Saturday, May 20, 2017

Who are Pope Francis' 'rigid Catholics'?

Crush not the spirit. From the Rosary Walk
at Pantasaph, the Franciscan Retreat Centre
in North Wales.

Whenever Pope Francis talks about 'pharisees', 'rigid' Catholics and the like there is a speculation about whom he really means. Some of the things he says, which seem to concern liturgical issues, are interpreted as directed at Traditional Catholics, though as I have pointed out many are in fact explicitly targeted at the 'Reform of the Reform' movement. More general remarks about 'rigidity' in outlook may seem to be about anyone with a traditional understanding of the moral demands of the Gospel, given the background issue of marriage and divorce, but I think we should not be too quick to assume that the Holy Father is talking about common-or-garden traditionally-minded Catholics. There are after all other groups in the Church which may loom somewhat larger in his field of vision, and have no connection with the Traditional Mass.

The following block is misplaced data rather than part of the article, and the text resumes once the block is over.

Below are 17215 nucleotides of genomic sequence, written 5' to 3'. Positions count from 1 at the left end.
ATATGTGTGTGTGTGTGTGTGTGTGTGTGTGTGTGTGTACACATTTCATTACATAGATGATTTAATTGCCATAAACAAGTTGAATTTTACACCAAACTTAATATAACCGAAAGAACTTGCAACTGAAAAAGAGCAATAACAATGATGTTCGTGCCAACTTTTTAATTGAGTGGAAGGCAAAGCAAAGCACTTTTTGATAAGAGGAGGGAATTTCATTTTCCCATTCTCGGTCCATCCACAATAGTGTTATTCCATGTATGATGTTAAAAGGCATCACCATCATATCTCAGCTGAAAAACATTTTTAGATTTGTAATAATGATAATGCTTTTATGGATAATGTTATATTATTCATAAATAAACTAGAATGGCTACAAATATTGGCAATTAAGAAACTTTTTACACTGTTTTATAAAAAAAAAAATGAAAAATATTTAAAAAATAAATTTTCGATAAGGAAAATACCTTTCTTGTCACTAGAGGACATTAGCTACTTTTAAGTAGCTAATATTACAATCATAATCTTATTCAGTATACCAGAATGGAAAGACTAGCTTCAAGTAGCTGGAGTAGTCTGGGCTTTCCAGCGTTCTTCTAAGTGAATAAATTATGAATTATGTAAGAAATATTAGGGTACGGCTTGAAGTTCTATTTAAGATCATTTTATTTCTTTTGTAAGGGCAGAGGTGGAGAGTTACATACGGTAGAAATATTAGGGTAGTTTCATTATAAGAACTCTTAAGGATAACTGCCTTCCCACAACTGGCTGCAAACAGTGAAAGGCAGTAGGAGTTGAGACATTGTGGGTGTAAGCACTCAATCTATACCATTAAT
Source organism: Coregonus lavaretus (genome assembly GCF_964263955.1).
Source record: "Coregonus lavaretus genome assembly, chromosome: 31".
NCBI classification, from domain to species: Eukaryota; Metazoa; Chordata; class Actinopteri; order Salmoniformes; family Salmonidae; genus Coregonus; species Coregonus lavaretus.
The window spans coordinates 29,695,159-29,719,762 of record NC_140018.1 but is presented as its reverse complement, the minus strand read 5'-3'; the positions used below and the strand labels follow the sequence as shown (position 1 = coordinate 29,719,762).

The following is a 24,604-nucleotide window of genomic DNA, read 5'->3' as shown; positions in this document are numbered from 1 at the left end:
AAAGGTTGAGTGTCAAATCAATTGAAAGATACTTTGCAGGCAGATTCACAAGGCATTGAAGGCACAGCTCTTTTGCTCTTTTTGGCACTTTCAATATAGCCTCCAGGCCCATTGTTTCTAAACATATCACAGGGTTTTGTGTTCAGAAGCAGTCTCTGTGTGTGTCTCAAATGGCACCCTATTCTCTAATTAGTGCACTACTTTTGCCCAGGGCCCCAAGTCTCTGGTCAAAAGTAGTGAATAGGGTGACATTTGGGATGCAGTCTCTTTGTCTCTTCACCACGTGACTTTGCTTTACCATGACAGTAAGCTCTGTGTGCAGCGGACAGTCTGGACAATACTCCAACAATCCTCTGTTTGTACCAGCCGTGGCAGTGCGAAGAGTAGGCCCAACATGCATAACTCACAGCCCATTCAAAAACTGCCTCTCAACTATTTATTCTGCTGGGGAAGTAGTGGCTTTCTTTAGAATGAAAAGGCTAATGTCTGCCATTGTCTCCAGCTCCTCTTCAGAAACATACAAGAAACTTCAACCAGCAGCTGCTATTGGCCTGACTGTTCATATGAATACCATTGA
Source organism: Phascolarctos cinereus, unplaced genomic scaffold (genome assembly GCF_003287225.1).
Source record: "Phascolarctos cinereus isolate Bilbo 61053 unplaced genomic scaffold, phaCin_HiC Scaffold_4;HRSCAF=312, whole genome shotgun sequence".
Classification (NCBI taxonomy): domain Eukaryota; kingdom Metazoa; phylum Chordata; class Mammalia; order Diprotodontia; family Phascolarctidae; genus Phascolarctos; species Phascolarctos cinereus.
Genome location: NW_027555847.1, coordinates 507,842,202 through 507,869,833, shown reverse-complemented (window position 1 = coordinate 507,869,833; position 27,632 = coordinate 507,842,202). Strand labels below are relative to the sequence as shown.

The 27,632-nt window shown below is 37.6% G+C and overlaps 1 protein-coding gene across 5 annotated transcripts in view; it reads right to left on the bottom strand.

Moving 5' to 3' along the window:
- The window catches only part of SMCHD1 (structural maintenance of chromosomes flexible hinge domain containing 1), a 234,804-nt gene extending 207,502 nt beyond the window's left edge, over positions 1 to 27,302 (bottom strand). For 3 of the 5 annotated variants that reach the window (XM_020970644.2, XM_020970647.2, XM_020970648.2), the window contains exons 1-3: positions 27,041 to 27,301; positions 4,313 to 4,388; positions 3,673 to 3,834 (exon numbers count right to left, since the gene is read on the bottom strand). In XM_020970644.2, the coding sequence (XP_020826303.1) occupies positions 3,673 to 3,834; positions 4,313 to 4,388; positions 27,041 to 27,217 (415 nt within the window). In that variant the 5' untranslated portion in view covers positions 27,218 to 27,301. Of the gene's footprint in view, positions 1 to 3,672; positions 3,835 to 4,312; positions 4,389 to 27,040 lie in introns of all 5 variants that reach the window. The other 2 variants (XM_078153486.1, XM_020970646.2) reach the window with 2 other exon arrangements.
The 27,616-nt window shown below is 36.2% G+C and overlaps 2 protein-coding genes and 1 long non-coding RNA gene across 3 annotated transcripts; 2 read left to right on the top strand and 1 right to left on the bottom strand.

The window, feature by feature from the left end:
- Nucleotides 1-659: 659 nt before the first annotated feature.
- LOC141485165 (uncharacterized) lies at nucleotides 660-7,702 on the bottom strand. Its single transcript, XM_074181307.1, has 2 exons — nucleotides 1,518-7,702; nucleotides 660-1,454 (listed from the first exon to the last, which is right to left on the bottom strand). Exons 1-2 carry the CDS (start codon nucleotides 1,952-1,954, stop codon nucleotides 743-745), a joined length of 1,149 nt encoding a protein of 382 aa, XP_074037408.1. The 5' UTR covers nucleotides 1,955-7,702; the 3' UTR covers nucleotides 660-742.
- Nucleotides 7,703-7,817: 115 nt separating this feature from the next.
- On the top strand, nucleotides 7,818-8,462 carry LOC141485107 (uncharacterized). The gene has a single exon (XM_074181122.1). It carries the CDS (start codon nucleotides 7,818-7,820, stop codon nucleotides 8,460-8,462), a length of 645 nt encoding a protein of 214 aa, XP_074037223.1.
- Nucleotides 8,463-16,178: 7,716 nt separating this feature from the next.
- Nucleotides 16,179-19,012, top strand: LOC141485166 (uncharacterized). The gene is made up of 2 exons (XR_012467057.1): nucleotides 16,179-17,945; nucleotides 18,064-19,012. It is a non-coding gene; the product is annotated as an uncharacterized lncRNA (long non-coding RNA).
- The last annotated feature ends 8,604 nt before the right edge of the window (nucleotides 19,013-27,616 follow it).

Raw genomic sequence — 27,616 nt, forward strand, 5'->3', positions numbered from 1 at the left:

How would we describe, for example, the atmosphere of the Legionaires of Christ under their founder, the manipulative, corrupt, and sexually abusive Marcial Maciel Degollado? 'Rigidity' is not a bad term, even if it hardly gets to the root of the problem. Other groups in the Church have reputations, rightly or wrongly, which place them, on the 'rigidity' scale, a long way way from, say, the post-Conciliar Jesuits. Pope Francis has some interesting things to say to them.